Suzanne, I know you can use the seeds from apples. Maybe it’s the same for pears.

  3. Bruce Jones

    I read a book about Apple propagation in early America and don’t see why pears would be much different. Europeans grafted because they wanted to duplicate the exact characteristics of each type of Apple, but the voyage to America was too tough for little trees so they used seeds, which gave them much less control of propagated characteristics and much more diversity. They liked to plant Early Summer, Late Summer, and Fall ripening apples since they didn’t have refrigeration. Johnny Appleseed and others came up with a huge array of different kinds of apples with different characteristics. Unfortunately I don’t remember much else on the subject.

  4. Lee Ellis

    As Bruce says, cuttings taken from a plant and rooted in water or damp soil, or in the case of some woody plants, including some fruit trees, grafted (It’s easy, check the Internet) are exact genetic duplicates (clones) of the parent plant.

    A graft is made by taking a cutting (scion) from the desired dormant apple/pear, etc. and inserting it into a tiny cut in a branch of an established tree of the same speceis, but ot necessarily the same variety. I have a 5-in-one apple and a 3-in-one pear. If properly cared for (kept cool, dark, not allowed to dry), a scion might be able to survive a trip by ship across the Atlantic, but what assurance that a pear or apple might be growing in the New World?

    Fruits also reflect the genetics of the parent tree. So all fruit produced by the same tree will always be alike. However, the seeds contained in the fruit (ripened ovary) of the plant could have been fertilized by bees transmitting pollen from many different varieties of peach/apple. So, a variety of trees bearing fruits reflecting their maternal genetics as well as the contribution from the male parent brought by the bees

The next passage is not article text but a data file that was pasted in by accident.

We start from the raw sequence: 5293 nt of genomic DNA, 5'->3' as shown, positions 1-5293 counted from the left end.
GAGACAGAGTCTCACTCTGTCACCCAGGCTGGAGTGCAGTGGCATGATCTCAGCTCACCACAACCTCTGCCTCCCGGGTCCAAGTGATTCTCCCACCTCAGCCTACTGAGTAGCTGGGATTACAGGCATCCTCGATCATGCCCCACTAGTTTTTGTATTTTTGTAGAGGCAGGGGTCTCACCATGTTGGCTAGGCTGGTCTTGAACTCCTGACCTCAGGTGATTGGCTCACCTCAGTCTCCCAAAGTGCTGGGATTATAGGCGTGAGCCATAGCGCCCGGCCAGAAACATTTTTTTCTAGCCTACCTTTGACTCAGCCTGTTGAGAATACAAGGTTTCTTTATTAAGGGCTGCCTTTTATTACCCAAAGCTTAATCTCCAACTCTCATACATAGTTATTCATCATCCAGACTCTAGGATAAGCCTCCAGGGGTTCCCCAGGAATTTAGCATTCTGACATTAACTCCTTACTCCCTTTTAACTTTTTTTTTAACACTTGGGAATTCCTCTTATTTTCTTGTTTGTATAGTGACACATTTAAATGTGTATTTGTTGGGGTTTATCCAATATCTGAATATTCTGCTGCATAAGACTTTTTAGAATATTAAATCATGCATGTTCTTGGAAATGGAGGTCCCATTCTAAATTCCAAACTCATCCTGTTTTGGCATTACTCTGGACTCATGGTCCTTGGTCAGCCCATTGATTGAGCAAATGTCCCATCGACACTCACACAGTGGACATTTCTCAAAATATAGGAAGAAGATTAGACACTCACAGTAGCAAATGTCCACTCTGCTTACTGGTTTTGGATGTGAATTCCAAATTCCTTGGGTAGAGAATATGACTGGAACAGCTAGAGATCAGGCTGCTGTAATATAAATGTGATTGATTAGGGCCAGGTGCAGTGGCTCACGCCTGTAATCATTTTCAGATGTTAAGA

5. Lee Ellis

    …continued (sorry, must have hit the wrong key somehow)….will result in a a diversity of fruits, as Bruce has noted.

    Some plants are self-pollinating, but in others, the boy parts (stamens) and girl parts (pistils – think “pistol-packin’ Mamas), mature at different times to avoid self-pollination and encourage out-breeding/diversity.

    Heirloom varieties of fruits or veggies, selected for taste over the years by consumers and handed down for generations, have been supplanted by often inferior tasting varieties that mature earlier, ship well, don’t spoil as quickly, etc. and so are preferred by producers.

    Note the role of bees here. At least 30% of the food we eat requires pollination by a source other than the wind. The majority of these pollinators are non-native honeybees, which are under attack by mites, fungus, pesticides, etc. Note that native bees (orchard bees, mason bees, etc.) do a far better job of pollination than honeybees – and don’t sting! Can’t remember the Washington State source – it’s 4am, but will send later.

    Also, pls, correct at least 2 errors in initial paragraphs: Not and species.